The 8 Planets

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by wjdelaney
Last updated 5 years ago

Discipline:
Science
Subject:
Planets
Grade:
8

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The 8 Planets

Venus

Websitehttp://theplanets.org/mercury/

Mercury is the closest planet to the Sun and is also the smallest of the eight planets in our solar system. For every 2 orbits of the Sun, which takes around 88 Earth days, Mercury completes three rotations of its axis. It is gravitationally locked and this rotation is unique to the solar system.

Mercury

Saturn

Earth

Mars

Jupiter

Neptune

Uranus

Venus is the second planet from the Sun and the third brightest object in Earth's sky after the Sun and Moon. It is sometimes referred to as the sister planet to Earth, because their size and mass are so similar. Venus is also the closest planet to Earth. The surface of Venus is hidden by an opaque layer of clouds which are formed from sulphuric acid.

Earth is the third planet from the Sun and largest of the terrestrial planets. Surprisingly, while it is only the fifth largest planet in terms of size and mass, it is the densest (5,513 kg/m3) of all the planets. Earth is the only planet in the solar system not named after a mythological being. Instead, its name is derived from the Old English word "ertha" and the Anglo-Saxon word "erda" which means ground or soil.

Mars is the fourth planet from the Sun and last of the terrestrial planets. Like the rest of the planets in the solar system (except Earth), Mars is named after a mythological figure - the Roman god of war. In addition to its official name, Mars is sometimes called the Red Planet because of the brownish-red color of its surface. Mars is the second smallest planet in the solar system behind Mercury.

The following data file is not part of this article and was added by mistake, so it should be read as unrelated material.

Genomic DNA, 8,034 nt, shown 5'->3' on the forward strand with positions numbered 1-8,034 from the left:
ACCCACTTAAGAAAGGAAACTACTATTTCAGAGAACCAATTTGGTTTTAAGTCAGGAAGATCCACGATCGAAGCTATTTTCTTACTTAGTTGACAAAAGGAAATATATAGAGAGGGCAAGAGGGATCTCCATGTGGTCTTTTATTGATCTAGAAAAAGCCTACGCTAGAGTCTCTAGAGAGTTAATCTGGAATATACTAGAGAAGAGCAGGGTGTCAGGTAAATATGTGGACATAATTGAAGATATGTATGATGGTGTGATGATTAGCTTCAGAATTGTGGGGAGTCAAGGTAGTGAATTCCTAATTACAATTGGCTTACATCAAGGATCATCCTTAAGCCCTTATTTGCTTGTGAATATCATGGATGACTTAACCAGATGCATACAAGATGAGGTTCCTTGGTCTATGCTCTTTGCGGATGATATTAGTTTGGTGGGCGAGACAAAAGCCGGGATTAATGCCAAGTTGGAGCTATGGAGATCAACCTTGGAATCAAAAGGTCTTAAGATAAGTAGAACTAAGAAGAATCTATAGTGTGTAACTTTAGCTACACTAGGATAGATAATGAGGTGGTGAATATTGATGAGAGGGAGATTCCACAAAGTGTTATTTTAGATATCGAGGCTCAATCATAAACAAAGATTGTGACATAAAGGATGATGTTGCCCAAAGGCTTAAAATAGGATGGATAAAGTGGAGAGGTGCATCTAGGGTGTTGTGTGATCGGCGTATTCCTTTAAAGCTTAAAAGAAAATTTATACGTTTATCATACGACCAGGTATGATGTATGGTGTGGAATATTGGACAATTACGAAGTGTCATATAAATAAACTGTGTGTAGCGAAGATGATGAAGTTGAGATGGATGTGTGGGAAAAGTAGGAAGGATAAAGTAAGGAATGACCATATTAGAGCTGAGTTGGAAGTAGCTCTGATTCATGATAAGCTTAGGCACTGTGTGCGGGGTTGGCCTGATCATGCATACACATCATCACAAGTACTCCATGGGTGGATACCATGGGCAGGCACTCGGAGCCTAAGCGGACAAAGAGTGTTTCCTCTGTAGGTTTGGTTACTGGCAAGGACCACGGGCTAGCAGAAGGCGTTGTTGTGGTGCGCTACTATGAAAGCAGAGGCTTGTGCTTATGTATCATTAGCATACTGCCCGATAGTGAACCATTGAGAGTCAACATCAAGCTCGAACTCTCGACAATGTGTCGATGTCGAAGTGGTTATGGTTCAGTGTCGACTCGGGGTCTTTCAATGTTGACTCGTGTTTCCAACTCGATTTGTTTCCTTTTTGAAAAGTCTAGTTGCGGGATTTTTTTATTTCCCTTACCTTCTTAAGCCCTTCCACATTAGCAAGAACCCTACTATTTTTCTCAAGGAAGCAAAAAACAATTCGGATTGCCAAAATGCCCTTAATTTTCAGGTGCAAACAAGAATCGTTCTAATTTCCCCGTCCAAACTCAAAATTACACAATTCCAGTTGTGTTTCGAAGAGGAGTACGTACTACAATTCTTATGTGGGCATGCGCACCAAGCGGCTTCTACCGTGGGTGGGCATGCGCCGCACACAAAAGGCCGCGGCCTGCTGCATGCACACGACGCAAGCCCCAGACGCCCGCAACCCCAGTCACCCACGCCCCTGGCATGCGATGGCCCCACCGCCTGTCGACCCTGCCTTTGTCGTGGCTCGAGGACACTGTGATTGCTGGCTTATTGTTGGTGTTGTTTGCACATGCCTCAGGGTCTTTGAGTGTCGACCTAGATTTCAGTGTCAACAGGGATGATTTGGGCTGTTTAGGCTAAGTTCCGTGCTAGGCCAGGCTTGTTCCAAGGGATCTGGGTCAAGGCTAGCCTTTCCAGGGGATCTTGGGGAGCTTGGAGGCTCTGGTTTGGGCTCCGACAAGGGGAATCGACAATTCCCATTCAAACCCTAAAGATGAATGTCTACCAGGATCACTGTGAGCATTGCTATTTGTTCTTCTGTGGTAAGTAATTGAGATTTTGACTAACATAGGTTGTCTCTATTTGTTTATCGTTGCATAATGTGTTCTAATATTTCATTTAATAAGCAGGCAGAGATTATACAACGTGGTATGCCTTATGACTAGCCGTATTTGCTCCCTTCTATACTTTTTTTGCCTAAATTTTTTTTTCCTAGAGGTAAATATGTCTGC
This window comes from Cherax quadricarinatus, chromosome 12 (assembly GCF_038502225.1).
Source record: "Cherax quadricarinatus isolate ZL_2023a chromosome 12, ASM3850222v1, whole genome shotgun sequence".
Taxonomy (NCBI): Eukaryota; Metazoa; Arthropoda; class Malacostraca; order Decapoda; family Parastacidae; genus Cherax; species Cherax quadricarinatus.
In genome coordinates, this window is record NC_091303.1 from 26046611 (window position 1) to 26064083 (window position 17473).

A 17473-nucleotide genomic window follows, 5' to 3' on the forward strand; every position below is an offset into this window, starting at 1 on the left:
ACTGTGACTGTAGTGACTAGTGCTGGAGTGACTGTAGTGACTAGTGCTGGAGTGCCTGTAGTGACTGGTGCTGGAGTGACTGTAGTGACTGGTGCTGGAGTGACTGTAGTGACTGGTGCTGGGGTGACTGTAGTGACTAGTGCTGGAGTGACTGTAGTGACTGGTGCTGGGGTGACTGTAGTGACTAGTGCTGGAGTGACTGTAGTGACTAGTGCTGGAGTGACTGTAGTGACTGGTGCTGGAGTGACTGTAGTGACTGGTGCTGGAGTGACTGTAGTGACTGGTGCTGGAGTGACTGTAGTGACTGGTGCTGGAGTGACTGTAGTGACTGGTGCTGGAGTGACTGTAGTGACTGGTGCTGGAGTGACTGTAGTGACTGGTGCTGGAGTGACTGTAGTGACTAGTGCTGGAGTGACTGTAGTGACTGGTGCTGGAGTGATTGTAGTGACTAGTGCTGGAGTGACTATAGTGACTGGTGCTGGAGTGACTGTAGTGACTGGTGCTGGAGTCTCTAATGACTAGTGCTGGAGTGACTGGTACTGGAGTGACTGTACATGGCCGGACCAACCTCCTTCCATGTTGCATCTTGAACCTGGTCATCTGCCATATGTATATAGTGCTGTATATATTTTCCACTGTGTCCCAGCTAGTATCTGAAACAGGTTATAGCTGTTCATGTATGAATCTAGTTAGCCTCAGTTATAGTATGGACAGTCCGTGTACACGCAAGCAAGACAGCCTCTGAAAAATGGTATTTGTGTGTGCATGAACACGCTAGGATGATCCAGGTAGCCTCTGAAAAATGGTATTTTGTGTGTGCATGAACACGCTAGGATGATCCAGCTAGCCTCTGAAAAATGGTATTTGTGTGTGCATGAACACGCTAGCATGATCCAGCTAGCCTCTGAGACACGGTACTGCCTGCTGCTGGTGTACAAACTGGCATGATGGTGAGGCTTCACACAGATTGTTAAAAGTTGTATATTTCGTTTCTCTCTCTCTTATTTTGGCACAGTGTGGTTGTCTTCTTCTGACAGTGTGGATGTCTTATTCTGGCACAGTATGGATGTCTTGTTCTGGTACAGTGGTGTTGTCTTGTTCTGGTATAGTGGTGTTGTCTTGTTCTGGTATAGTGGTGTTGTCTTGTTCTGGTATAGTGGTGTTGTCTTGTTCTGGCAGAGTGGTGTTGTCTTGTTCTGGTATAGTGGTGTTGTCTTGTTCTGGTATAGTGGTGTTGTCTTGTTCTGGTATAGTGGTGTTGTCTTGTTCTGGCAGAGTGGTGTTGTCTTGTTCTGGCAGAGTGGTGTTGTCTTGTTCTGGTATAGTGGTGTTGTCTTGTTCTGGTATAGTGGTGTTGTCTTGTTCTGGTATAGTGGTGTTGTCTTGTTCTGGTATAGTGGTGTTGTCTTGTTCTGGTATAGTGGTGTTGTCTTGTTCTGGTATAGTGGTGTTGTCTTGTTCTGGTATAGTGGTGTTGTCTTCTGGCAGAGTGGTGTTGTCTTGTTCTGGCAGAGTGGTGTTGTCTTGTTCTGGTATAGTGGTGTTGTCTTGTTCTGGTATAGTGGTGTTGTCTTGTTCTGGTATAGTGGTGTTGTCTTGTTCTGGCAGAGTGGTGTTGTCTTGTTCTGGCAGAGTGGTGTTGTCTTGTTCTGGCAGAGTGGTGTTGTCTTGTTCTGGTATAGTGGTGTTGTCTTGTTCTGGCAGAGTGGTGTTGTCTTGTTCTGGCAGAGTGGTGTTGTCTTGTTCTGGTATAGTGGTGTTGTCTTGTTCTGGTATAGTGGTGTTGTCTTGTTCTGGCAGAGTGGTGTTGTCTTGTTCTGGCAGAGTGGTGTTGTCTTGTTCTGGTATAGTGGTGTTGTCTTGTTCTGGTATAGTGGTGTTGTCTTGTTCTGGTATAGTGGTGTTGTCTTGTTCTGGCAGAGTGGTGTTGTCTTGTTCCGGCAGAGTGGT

Saturn is the sixth planet from the Sun and second largest planet of the Solar System in terms of diameter and mass. If compared, it is easy to see why Saturn and Jupiter have been designated as relatives. From atmospheric composition to rotation, these two planets are extremely similar. Because of these factors, Saturn was named after the father of the god Jupiter in Roman mythology.

Named after the Roman king of the gods, Jupiter is fitting of its name. With a mass of 1.90 x 1027 kg and a mean diameter of 139,822 km, Jupiter is easily the largest and most massive planet in the Solar System. To put this in perspective, it would take 11 Earths lined up next to each other to stretch from one side of Jupiter to the other and it would take 317 Earths to equal the mass of Jupiter.

Uranus, named after the the father of the Roman god Saturn, is the seventh planet in the Solar System and third of the gas giants. It is the third largest planet by diameter, yet fourth most massive.

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